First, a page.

Coffee Traditions: Scandinavian Egg Coffee
I've long been of the opinion that most things can be improved by putting an egg on it. Toast, for instance. A burger. A bowl of rice and beans. Roasted asparagus. But how about coffee? Just ask the Scandinavians.
Scandinavian egg coffee is a traditional brewing method originally popular in Sweden and Norway, now also common in parts of the American Midwest. The technique (which is sometimes lovingly referred to as "Church Basement Coffee," since the vast amount you can brew of the stuff at once is perfect for Sunday gatherings) calls for a whole raw egg to be mixed with the coffee grounds before adding them to boiling water.
Naturally, I had to try it for myself.
The idea is that the egg clarifies the coffee, creating a perfect separation between the grounds and the water used to extract them. (Some versions include the crushed shells and even a little salt crushed into the slurry, but I say hold on there a second, bub—let's try one thing at a time.) While most of the recipes I found were suitable for caffeinating armies of pious Midwestern church knitting groups, this one from The New Dr. Price Cookbook (courtesy of Vintage Recipes) mercifully allowed me to brew a mere four cups, rather than the standard 10 to 12.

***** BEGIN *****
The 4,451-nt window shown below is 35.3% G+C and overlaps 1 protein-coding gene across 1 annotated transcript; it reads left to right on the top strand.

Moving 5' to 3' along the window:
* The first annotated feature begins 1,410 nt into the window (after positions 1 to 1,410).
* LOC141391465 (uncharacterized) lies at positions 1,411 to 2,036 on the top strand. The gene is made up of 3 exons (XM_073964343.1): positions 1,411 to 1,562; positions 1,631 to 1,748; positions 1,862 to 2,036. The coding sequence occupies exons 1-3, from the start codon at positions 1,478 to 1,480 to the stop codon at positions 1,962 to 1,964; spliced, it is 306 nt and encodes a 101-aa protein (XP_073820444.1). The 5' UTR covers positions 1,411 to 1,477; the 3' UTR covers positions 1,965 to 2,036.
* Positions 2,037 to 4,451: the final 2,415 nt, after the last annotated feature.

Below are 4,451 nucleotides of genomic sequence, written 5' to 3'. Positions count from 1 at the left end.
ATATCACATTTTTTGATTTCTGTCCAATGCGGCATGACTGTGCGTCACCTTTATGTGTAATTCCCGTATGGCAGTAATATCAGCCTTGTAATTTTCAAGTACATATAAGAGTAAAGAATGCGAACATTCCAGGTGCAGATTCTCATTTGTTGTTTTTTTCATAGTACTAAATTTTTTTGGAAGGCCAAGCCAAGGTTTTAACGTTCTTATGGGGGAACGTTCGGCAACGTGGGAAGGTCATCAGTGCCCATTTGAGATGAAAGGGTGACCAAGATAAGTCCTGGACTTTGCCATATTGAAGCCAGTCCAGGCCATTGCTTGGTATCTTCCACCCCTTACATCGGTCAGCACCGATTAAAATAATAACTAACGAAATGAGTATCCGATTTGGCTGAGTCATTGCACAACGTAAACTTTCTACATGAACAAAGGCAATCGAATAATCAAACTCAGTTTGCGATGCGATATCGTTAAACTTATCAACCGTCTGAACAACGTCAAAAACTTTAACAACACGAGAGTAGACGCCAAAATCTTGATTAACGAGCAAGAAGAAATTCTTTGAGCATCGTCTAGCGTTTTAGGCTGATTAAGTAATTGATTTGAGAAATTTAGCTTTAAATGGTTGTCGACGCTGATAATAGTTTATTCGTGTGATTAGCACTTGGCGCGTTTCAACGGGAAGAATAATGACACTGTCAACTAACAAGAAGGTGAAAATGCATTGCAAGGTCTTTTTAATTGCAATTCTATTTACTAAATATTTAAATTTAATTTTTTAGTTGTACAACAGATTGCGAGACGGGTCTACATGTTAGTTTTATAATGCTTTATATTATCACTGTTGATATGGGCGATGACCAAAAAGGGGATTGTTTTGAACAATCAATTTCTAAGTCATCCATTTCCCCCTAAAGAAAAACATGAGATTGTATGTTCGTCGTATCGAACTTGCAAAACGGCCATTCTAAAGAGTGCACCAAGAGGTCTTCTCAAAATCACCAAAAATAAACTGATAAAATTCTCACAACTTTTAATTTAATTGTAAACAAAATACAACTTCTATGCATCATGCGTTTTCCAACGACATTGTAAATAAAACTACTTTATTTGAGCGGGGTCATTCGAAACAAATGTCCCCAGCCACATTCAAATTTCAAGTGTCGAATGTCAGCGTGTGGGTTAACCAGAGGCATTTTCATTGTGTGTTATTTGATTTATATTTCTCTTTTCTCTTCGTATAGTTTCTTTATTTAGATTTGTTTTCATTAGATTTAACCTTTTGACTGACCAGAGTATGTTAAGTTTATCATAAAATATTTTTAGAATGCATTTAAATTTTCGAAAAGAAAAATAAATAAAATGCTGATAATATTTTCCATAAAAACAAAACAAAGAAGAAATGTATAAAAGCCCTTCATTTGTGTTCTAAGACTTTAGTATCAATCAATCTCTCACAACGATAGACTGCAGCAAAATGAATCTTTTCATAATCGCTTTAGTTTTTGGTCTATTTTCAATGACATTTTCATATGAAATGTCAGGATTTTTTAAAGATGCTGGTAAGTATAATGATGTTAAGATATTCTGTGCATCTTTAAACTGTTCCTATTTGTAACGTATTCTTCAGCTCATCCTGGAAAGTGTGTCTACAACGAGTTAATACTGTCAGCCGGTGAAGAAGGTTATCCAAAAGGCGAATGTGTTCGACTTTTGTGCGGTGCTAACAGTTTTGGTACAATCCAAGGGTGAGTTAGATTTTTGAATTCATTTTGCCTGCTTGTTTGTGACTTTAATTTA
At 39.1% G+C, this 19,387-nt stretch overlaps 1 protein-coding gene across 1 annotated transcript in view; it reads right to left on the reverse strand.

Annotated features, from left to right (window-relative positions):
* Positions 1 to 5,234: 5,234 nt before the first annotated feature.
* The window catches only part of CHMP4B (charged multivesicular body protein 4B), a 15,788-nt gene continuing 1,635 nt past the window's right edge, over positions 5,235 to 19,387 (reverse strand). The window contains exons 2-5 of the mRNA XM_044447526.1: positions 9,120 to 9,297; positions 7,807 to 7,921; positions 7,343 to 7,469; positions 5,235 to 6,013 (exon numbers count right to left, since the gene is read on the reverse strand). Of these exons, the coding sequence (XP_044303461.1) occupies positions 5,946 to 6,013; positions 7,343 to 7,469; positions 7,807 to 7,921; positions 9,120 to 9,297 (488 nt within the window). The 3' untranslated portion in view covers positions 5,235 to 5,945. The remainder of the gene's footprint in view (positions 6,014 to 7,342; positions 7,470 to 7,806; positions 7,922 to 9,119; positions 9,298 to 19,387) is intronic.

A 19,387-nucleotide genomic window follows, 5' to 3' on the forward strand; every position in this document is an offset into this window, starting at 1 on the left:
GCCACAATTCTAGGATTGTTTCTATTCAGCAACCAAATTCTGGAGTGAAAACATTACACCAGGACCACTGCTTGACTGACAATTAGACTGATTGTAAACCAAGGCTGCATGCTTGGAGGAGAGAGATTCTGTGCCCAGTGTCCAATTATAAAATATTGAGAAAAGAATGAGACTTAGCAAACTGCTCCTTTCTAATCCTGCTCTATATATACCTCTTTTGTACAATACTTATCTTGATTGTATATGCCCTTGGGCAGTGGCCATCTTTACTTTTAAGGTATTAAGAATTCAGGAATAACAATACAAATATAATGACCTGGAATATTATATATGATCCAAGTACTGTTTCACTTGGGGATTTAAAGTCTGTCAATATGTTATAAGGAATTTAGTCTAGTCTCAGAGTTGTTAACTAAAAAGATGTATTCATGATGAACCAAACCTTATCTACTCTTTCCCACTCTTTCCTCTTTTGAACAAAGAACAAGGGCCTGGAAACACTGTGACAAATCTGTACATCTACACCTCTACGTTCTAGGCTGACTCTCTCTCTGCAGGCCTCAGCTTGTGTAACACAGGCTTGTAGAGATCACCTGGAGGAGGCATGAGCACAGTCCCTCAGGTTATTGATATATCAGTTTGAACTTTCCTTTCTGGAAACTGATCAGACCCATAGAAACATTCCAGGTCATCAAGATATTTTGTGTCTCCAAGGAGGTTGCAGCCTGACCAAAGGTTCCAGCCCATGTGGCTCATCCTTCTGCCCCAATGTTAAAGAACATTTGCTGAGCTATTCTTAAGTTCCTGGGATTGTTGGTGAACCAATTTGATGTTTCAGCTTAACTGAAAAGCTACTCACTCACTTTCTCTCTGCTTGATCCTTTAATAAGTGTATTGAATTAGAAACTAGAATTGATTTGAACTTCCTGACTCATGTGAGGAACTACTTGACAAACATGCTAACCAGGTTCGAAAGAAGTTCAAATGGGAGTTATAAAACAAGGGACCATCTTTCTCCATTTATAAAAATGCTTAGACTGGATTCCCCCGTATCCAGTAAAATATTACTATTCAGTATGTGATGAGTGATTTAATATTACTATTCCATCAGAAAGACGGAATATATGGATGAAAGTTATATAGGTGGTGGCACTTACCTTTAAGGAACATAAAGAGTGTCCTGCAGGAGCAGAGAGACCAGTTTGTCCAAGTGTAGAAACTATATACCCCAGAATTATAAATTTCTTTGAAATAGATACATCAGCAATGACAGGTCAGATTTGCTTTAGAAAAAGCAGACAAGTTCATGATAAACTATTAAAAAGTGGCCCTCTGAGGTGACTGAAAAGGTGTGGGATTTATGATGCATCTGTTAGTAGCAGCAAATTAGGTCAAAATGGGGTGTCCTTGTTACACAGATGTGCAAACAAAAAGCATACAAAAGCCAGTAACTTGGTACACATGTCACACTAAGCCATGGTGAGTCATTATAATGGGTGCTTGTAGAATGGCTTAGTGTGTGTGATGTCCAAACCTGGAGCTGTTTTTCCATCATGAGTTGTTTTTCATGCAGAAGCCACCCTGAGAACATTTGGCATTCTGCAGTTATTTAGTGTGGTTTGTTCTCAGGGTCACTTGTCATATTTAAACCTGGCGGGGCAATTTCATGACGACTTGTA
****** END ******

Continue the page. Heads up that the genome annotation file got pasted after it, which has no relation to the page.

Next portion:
The resulting pot is a beautiful golden-amber color, remarkably free of cloudiness or sediment. But it both smells and tastes, well, exactly like something you'd get in a church basement after a rousing game of Bingo.
Because of the extreme high heat and constant agitation from the rolling boil, the coffee tastes acrid, burnt, and overextracted: Kind of like a big, sloppy kiss from your chain-smoking Aunt Sylvia. The cup has an unmistakably clean and silky body, as the egg causes the grounds settle heavily in the bottom of the pot.
Have you ever tasted Scandinavian egg coffee, and did you fare any better than I did? I kind of suspect this stuff just doesn't taste the same unless Mormor is making it. (And, sadly, I never had a Mormor.)